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Business at Olympia.

28th March 1907, Page 3
28th March 1907
Page 3
Page 4
Page 3, 28th March 1907 — Business at Olympia.
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Which of the following most accurately describes the problem?

In order to focus the Trade View of the recent Olympia Show, we took the opportunity, during the last few days of the display, to invite the principal exhibitors to give us an expression of opinion on the following points. Other interesting replies appeared In our last issue.

(a) Their views as to the success of the recent exhibition; (b) The class and amount of business done, so far as they cared to refer to it ; and (c) Any suggestions for the future.

Jesse Ellis, Ltd.

" Not Mere Sight-seers,"

Sir :—As far as we are personally concerned, we are satisfied, and, although the attendance was small, the people came for business and were not mere sight-seers.—Yours faithfully, JESSE ELLIS AND CO., LIMITED.


St. Peter Street, Maidstone, March 21St, 1907.


" Results Promise to be very Satisfactory."

Sir :--We consider that Olympia afforded by far the finest exhibition of commercial motors that has been brought together. The number of spectators was very small, but, on the other hand, all who visited our stand had enquiries to put of a very promising nature, so that the results of the show promise to be very satisfactory.— Yours faithfully,


CO., LTD., C. W. NIXON, Secretary. Leyland, Lancs.


"More Active Propaganda by the society,'• Sir :—(a) In our opinion, especially when one considers that this is the first motor exhibition in the world entirely devoted to commercial vehicles, it must be regarded as a complete success, both as regards the number and class of exhibits, as well as the number of actual buyers visiting the show. (b) Our company has done exceedingly well in one and two-ton vans, the same as supplied to Messrs. D. H. Evans and Co., Ltd., and Messrs. Hampton and Sons, Ltd., as well as in five-ton lorry chassis, besides receiving a great number of genuine enquiries, many of which are almost certain to lead to business after the show, We were also able to fix up with a great many agents in the country for our commercial motors, which speaks volumes for the amount of interest the far-seeing agent is taking in this class of vehicle. (c) With regard to any suggestion for the future concerning the commercialmotor show, we would venture to bring forward the following points, which may possibly help in making the successors of the first show still greater successes. We believe it would be advantageous if the Society would spend a little more money in judicious advertisements, so as not alone to interest the trade, hut also the public, in the question of commercial motors. For instance, on all motorbuses, which after all are in great favour with the public, advertisements and placards, drawing the passengers' attention to the fact that there is such a thing as a commercial-motor exhibition ; further, a special inducement should be given by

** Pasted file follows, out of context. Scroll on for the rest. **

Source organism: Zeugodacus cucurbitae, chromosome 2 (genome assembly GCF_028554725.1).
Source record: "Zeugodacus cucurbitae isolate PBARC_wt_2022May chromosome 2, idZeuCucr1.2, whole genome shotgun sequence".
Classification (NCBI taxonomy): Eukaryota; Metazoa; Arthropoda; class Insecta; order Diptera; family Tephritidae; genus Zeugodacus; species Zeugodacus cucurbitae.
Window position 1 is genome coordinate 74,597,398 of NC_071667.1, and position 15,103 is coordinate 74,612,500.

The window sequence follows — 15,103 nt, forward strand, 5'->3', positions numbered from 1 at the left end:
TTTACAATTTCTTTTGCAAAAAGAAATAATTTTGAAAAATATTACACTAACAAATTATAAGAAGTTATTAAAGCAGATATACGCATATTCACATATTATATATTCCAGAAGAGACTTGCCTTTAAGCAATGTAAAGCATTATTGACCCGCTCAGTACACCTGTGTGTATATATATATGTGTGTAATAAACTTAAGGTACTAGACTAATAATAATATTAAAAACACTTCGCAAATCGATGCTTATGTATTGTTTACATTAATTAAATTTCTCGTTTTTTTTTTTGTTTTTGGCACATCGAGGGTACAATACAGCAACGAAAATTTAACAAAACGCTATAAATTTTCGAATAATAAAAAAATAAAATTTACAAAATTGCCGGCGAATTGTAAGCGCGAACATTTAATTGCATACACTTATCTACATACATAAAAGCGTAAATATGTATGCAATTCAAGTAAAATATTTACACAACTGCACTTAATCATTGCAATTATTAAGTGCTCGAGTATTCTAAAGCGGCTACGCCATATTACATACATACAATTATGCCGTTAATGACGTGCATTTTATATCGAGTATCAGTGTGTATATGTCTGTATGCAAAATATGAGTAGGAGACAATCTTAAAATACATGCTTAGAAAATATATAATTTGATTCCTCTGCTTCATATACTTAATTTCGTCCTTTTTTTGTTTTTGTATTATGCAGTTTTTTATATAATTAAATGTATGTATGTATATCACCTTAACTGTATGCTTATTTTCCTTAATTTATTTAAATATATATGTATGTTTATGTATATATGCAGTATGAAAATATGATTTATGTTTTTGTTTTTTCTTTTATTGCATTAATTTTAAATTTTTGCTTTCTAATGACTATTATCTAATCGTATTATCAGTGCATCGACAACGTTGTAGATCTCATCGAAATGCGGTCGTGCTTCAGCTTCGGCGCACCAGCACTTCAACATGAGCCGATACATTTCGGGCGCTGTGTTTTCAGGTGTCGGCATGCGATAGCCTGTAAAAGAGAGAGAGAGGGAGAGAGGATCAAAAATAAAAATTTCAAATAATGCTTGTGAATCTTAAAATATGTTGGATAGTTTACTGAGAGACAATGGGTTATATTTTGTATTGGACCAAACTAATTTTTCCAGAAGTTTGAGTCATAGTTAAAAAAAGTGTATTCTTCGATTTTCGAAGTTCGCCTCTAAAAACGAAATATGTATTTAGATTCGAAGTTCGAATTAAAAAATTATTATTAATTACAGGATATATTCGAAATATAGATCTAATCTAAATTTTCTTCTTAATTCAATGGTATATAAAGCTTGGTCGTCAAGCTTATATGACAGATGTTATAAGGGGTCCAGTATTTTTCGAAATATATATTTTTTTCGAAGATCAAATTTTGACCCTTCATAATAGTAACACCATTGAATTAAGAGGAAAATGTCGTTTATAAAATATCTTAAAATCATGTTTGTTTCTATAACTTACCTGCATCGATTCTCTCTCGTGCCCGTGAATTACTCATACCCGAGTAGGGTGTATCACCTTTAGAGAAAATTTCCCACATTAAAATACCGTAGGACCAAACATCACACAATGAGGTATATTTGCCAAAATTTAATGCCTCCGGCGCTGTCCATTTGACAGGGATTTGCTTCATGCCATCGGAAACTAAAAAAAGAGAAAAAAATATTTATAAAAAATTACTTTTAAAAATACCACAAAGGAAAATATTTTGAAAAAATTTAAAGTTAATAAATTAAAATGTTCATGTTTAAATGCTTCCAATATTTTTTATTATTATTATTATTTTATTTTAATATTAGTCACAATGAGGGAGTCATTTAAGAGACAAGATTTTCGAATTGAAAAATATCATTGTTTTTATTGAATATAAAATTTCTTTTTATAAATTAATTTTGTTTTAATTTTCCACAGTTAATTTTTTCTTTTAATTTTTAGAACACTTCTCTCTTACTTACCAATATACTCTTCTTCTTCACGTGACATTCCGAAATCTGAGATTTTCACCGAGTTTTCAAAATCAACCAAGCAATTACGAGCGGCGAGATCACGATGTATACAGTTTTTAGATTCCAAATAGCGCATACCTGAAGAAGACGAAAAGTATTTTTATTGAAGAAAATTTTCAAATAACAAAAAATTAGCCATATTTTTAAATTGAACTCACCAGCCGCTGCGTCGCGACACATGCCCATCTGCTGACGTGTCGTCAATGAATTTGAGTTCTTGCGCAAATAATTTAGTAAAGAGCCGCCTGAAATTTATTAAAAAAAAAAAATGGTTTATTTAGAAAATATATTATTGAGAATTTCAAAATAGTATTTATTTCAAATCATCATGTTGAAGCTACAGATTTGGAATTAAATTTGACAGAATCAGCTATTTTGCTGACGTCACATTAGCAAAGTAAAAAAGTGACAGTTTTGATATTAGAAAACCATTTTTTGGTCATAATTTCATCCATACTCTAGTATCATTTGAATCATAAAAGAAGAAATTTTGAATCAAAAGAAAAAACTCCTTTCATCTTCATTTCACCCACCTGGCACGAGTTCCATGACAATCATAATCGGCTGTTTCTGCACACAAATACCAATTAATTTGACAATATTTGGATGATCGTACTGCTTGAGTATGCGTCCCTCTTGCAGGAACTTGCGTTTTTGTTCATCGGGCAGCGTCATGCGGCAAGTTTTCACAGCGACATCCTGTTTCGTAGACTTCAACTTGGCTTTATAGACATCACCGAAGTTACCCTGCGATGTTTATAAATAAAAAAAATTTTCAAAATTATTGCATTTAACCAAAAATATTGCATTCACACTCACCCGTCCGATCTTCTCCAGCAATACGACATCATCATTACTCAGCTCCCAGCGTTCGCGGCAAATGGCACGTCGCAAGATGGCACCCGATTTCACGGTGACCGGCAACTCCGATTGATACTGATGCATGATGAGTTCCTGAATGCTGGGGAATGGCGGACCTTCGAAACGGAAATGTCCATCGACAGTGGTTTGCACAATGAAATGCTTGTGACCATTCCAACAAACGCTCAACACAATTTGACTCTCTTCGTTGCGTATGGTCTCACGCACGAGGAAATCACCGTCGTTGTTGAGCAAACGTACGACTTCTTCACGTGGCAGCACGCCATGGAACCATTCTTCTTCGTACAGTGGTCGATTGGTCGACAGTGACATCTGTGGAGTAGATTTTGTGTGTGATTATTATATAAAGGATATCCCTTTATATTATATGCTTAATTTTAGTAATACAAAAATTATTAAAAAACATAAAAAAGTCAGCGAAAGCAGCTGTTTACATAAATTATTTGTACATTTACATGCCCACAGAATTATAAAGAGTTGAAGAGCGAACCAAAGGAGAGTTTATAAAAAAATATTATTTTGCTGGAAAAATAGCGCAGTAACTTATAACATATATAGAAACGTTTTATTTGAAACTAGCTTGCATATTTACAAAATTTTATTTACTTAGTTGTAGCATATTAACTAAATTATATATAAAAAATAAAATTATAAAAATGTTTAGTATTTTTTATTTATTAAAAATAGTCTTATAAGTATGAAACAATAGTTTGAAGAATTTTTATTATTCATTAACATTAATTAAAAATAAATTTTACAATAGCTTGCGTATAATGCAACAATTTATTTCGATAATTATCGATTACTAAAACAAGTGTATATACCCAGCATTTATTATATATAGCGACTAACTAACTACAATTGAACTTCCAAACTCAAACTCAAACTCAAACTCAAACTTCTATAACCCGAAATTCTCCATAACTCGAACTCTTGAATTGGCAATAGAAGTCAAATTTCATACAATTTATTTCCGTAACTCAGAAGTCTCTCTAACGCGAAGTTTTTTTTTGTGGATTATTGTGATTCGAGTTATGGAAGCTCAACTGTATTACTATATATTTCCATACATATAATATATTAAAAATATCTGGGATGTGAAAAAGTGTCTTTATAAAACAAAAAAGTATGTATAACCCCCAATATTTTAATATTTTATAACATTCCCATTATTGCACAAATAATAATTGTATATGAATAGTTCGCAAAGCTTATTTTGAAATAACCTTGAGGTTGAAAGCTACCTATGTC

the Society to possible users of commercial vehicles, such as carriers, drapers, decorators, launderers, etc., etc.—Yours faithfully,

THE SIMMS MANUFACTURING CO., LTD. FREDERICK R. Simms, Chairman. Welbecic. Works, Kilburn, N.W.

Halley' s Industrial Motors.'

" Visitors who Expected Vans and Lorries


Sir are quite satisfied with the business done at the show. The majority of our enquiries were for commercial vans and lorries and, in these lines, we have done very well. We certainly consider it a good Move to have the pleasure and commercial vehicles shown separately. It seems to us that there ought to have been more enquiries for hotel buses, wagonettes, and chars-à-banes, from outlying hotel proprietors, but we take it that the advertisements of the show clearly stated that such vehicles oould be seen. One or two of our callers mentioned to us that they expected to find simply vans, lorries and suchlike vehicles, but did not..expect to see the lighter type of public-service cars, say 15 to 25 seaters—Yours truly, Pr() HALLEY'S INDOSTRIAL MOTORS, LIMITED.

D. MON. SHARP (Sales Manager). 193, Crownpoint Road, Glasgow.

Straker and Squire.

"Useful Both to users and Manufacturers."

Sir :—You ask for my expression of opinion with reference to the Society's. Commercial Vehicle Show at Olympia.

At the outset some disappointment was felt by exhibitor's, due to the small attendance recorded, but that materially improved as the week went on, and was eventually considered by all of us as a great success. Of course, with a new undertaking of this description, it is necessary to secure establishmant, as with an ordinary business, previous to obtaining a large attendance. I think, however, that it has proved a most useful agent both to the users and manufacturers of commercial vehicles, and will henceforth be looked forward to as the exhibition for this type of car.

Although no great number of orders were booked, so far as I have learned, nevertheless substantial enquiries were evident, from the Monday until the time the exhibition closed. Generally, I believe most exhibitors were satisfied.

With regard to the boat section, as to what results attended this display I am not conversant, but the demonstration must have proved most useful to those interested in marine motors.

We are all hoping that the exhibi tion will not only bring to us an increase of trade, but that it has been the practical means of putting before buyers the possibilities and advantages of employing motors as against the present practices.—Yours faithfully,

SIDNEY STRAKER AND SQUIRE, LTD. SIDNEY STRAKER, Director. Nelson Square, Blackfriars,

London, S.E., March 21St, 1907.

Industrial Motor Co.

"Should the Exhibits be Moved on the Second Saturday?"

Sir :—The commercial vehicle exhibition was an undoubted success from an exhibitor's point of view, as it brought the latter into direct touch with a large number of influential business people, stores, and railway companies who could not otherwise have been easily or cheaply reached. We are perfectly satisfied with the business we did at